|By Elizabeth Piper and William James1/4 |By Elizabeth Piper and William James
|By Elizabeth Piper and William James2/4 |By Elizabeth Piper and William James
|By Elizabeth Piper and William James3/4 |By Elizabeth Piper and William James
|By Elizabeth Piper and William James4/4 |By Elizabeth Piper and William James
By Elizabeth Piper and William James
LONDON (Reuters) - The British government is preparing legislation to trigger the procedure to leave the EU, Sky News reported on Monday, despite Prime Minister Theresa May saying she is confident of overturning a court decision that may delay Brexit.
May's plans to start the formal divorce procedure from the European Union by the end of March were dealt a blow last week when England's High Court ruled that her government must seek parliamentary approval for triggering Article 50.
May wants government, not parliament, to shape Britain's approach to leaving the EU and has said she will appeal the ruling in Britain's highest court - a stance her ministers and aides stuck to on Monday, avoiding any comment on the report.
Sky News quoted sources as saying the government was preparing a bill, legislation that will have to be considered in both houses of parliament in what could be a lengthy process and potentially delay May's timetable.
May's spokesman told reporters the government was focused on winning its appeal to the Supreme Court next month and meeting the March deadline - an argument repeated by her minister responsible for Brexit, David Davis.
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Davis also told a rowdy session in parliament that the court's decision may not come until January.
The court ruling has stirred passions in Britain just over four months after 52 percent of voters supported leaving the EU in a referendum which deepened splits in the country and gave voice to resentment - mirrored across Western Europe and the United States - with a ruling elite seen as out of touch.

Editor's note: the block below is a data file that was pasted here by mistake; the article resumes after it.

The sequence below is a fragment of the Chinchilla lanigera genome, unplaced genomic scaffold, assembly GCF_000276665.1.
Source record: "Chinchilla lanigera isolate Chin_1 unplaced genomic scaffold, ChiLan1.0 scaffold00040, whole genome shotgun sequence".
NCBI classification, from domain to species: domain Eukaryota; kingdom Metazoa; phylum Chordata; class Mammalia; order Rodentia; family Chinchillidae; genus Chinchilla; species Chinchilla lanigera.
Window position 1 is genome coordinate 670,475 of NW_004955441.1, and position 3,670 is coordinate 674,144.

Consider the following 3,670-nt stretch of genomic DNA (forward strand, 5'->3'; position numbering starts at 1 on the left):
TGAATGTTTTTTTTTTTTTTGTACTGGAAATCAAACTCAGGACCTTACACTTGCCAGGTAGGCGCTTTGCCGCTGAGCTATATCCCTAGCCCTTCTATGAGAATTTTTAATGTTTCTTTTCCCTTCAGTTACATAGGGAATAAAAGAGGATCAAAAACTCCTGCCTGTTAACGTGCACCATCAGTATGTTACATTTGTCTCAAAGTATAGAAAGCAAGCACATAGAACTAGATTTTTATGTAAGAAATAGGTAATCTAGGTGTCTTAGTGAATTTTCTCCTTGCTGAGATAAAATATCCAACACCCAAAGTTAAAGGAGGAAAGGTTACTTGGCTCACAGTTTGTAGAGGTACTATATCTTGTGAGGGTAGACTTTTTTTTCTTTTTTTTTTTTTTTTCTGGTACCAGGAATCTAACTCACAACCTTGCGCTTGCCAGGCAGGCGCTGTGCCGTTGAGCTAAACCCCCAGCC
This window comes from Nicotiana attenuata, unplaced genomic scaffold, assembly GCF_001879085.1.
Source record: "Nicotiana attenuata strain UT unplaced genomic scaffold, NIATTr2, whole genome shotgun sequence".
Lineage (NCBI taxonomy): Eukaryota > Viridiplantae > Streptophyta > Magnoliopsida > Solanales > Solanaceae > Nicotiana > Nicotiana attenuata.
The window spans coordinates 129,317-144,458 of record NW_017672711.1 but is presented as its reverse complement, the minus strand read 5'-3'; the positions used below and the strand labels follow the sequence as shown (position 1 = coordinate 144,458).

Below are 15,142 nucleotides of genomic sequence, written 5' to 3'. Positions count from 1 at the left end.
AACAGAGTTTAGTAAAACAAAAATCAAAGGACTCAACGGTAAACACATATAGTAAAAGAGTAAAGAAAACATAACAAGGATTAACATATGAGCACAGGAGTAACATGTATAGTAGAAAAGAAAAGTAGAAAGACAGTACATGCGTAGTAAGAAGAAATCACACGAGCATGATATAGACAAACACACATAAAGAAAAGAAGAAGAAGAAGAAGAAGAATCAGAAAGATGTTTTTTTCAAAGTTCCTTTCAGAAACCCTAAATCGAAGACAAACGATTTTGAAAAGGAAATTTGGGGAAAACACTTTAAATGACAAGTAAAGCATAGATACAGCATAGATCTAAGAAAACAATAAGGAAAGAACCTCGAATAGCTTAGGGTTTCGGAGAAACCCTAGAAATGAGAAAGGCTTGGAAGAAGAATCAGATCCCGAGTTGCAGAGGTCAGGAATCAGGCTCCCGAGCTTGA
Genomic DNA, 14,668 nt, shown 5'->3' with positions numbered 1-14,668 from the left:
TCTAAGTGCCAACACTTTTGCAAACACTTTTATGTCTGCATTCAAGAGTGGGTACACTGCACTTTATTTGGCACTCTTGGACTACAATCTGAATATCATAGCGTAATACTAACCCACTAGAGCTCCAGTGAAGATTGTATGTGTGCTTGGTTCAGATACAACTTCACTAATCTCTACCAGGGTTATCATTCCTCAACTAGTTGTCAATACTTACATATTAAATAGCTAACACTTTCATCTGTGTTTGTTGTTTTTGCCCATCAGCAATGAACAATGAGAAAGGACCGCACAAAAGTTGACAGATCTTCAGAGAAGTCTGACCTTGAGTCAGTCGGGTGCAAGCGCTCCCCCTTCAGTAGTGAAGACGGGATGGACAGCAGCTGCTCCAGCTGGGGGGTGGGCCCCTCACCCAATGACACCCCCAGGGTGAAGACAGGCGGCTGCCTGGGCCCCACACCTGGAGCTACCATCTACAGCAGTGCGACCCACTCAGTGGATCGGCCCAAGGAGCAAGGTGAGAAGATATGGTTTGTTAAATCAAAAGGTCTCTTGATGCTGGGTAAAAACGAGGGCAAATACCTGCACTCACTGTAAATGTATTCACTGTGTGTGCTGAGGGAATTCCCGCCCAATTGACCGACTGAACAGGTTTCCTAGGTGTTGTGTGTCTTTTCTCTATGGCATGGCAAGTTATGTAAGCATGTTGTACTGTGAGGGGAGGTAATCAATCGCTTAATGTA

One lawmaker from the ruling Conservative party resigned last week over May's approach and dozens of others hope to soften the terms of Britain's departure.
Several accused the government on Monday of undermining democracy by trying to bypass parliament, most of whose members had favored a vote to remain in the EU.
"The government has approached its task in the wrong way and its approach is now unraveling, and I am afraid to say it's unraveling in a most ... ugly way," said Keir Starmer, the opposition Labour Party's Brexit spokesman.
"Only parliament can make and repeal laws."
Some said they wanted to know the government's stance on the EU's lucrative single market of 500 million consumers - something Davis said he would make public "in due course".
But Davis, a leading campaigner for Brexit, repeated May's mantra that the government would deliver "the will of the people". Although willing to consult lawmakers, he said the prime minister would not be forced to reveal her hand.
"We won't achieve a good negotiation outcome if this is a negotiation being run by 650 people in this House of Commons. No negotiation in history has been run that way," Davis said.
"Indeed if parliament insists on a detailed minimum negotiating position that will quickly become the maximum possible offer from our negotiating partners."
(Editing by Stephen Addison and Catherine Evans)